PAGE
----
10 October 2017

Are We 19 Percent More Lawless Than We Were Last Year?

Are New York City cyclists committing 19 percent more traffic violations than they were last year?

As of 1 October, the New York Police Department handed out 23,452 summonses to cyclists in 2017.  During the same nine-month period in 2016, cyclists in the Big Apple were issued 18,991 summonses.

"Ticket blitzes" are a common topic of conversations I have with other cyclists in this town.  Of course, the NYPD--like just about every other police department--denies that its members engage in such practices, or are under pressure to meet quotas.  It does, however, seem that we are ticketed en masse over certain hours, days or weeks.

It also seems that we are ticketed disproportionately compared to drivers.  I take that back:  There is evidence of this.  Officers often say that, under the law, we are operating vehicles and are therefore subject to the same regulations.  They are mostly correct about that. However, I have witnessed many drivers running red lights or talking on their phones while driving.  I have never seen any pulled over and ticketed.  Drivers routinely "gun it" through yellow signals in the intersection nearest my apartment,  and none ever seem to be penalized for it.  

cyclists, nyc, biking nyc, bike tickets
Photo by Billie Grace Ward

And their actions can have far more serious consequences--but not to themselves, usually.  The metal surrounding them offers protection--to them, but not the cyclists, pedestrians (some of whom are residents of a senior center on the corner) or anyone else who happens to be on the outside.

Also, many cyclists feel "targeted" by the police.  I know I did when I was summonsed last year in Harrison:  The cop, on a motorcycle, followed me for about a kilometer to the intersection where I was charged with pedaling through a red light. The fact that it was near the end of the month and the officer told me to plead "not guilty" and just happened to be at the front desk when I appeared in court leads me to think that as a cyclist, I was simply an easy mark.  And, I am sure, other cyclists in New York City and other places are ticketed for that reason alone.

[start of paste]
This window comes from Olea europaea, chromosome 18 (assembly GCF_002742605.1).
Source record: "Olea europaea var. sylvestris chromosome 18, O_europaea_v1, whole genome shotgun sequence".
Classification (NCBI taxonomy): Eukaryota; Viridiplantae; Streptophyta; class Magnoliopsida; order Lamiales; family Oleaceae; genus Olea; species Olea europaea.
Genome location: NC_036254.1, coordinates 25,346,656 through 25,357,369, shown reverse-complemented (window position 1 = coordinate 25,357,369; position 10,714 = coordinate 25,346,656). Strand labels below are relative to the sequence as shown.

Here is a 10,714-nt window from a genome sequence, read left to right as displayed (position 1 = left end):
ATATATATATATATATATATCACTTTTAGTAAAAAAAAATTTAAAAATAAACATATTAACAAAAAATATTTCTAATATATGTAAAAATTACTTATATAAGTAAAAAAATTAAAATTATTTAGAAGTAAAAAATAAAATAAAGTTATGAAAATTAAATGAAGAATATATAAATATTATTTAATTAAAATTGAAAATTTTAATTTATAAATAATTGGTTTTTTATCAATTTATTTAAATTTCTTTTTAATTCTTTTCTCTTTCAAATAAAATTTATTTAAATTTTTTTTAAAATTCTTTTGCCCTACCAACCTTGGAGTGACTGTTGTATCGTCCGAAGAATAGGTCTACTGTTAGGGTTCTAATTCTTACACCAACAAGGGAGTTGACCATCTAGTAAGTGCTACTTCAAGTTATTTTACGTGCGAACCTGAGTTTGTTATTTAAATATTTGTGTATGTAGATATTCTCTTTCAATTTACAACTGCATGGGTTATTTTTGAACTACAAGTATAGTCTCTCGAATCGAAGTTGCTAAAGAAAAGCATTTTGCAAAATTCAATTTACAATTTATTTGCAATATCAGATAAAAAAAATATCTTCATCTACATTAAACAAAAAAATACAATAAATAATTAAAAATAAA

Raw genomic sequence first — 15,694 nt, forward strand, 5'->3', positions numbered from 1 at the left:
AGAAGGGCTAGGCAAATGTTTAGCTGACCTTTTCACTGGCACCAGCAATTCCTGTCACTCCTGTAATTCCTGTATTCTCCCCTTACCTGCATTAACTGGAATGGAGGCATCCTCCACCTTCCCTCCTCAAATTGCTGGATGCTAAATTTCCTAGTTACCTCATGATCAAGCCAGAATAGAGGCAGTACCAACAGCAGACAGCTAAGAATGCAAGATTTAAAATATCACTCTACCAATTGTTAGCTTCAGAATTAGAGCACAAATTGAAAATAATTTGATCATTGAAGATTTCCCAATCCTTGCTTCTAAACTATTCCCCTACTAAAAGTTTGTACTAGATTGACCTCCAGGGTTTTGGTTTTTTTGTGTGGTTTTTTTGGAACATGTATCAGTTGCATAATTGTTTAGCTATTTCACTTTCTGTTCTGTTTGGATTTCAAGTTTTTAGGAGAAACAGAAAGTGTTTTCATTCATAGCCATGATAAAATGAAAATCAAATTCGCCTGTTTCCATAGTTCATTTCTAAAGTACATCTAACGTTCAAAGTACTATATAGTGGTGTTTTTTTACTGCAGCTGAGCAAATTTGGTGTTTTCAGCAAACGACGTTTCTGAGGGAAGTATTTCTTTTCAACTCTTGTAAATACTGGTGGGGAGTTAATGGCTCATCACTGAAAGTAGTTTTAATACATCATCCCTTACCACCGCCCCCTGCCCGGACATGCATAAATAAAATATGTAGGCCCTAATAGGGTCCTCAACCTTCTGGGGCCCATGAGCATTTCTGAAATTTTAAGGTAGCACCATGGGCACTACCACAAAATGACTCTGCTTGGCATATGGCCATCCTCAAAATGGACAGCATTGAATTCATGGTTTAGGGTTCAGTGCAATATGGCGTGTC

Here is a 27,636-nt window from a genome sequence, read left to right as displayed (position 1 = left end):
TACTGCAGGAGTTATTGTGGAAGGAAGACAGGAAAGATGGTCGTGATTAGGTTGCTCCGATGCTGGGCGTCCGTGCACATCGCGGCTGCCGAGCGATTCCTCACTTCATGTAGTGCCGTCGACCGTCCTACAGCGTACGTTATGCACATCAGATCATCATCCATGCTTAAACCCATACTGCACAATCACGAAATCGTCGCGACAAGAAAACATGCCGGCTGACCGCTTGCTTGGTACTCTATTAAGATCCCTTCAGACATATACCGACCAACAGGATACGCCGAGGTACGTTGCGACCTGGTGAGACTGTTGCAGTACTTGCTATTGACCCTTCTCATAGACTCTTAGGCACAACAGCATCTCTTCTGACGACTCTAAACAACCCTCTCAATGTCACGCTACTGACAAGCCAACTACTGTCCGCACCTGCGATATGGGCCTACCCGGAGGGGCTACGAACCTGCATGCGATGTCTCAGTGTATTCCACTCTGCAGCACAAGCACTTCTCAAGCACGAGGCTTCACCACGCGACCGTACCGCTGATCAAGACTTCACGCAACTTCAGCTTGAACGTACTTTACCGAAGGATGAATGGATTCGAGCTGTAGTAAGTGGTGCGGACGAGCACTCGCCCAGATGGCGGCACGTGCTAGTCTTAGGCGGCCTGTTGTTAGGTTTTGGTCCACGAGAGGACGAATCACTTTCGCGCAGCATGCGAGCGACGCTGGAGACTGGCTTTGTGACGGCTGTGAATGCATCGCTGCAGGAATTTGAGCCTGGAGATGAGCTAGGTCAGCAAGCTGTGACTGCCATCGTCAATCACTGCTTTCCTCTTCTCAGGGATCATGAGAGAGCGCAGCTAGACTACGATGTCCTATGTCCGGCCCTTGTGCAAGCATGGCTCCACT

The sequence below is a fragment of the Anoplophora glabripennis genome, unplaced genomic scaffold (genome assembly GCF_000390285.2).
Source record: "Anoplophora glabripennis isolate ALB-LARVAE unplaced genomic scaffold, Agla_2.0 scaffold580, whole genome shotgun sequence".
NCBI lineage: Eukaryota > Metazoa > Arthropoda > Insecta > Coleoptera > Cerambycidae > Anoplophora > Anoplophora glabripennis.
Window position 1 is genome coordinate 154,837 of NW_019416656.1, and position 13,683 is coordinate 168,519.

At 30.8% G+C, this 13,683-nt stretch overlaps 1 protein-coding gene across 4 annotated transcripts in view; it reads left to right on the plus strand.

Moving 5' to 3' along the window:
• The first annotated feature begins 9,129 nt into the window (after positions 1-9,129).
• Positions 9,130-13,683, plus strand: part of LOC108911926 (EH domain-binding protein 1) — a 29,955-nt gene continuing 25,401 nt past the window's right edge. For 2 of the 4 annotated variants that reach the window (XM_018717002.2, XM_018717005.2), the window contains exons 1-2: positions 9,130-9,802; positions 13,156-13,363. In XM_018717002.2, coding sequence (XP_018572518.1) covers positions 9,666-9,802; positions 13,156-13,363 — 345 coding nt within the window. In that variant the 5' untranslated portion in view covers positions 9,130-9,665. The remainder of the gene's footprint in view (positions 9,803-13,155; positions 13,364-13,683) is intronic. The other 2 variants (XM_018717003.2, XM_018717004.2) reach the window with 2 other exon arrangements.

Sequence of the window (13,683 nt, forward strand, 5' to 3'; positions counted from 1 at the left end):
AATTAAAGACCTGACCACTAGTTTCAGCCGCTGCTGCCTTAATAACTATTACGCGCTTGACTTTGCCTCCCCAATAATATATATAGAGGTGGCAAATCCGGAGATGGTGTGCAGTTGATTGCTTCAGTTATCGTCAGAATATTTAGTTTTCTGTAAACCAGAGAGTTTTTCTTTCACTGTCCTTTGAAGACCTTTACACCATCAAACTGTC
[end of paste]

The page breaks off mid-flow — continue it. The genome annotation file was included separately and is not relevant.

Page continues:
Or it could just be that the NYPD is under some mandate to raise 19 percent more revenue than it raised last year?  Who knows?


  1. While i cannot speak to the NYPD's practices, i do know that certain jurisdictions in my area (greater Chicago & collar counties) do target cyclists heavily. One example in my experience was a county sheriff's officer who shadowed one club's century ride and trolled four-way stop sign intersections on quiet rural back roads (with open prairie sightlines)while ignoring obviously speeding drivers on the state highways on the route. He also followed groups and ticketed for 2-abreast riding (it's legal in this state, BTW.)i believe he wrote over 50 tickets that day for $75 a pop.
    In Chicago, the PD will arbitrarily enforce in more "upscale" areas, often at the behest of a precinct committeeman or other ward heeler. i cannot remember the last time i saw a CPD officer pull over a speeding or cell phone using driver.
    Cyclists are easy prey for lazy cops who need to fill their quotas. Oh, and yes, they DO have quotas.

  2. "To Protect and to Serve", yeah right, missed out "Our Own Good"!

    Lost respect for the police from an early age and have always felt that their attitude was against the public and for their own benefit...

    1. The CPD's vehicles carry the motto "We preserve and protect." This is often paraphrased as "We
      observe and collect."

    2. Correction: The motto cited is actually "Serve and Protect." We apologise for the error.

  3. Mike and Coline--Nothing in my experience contradicts what you say.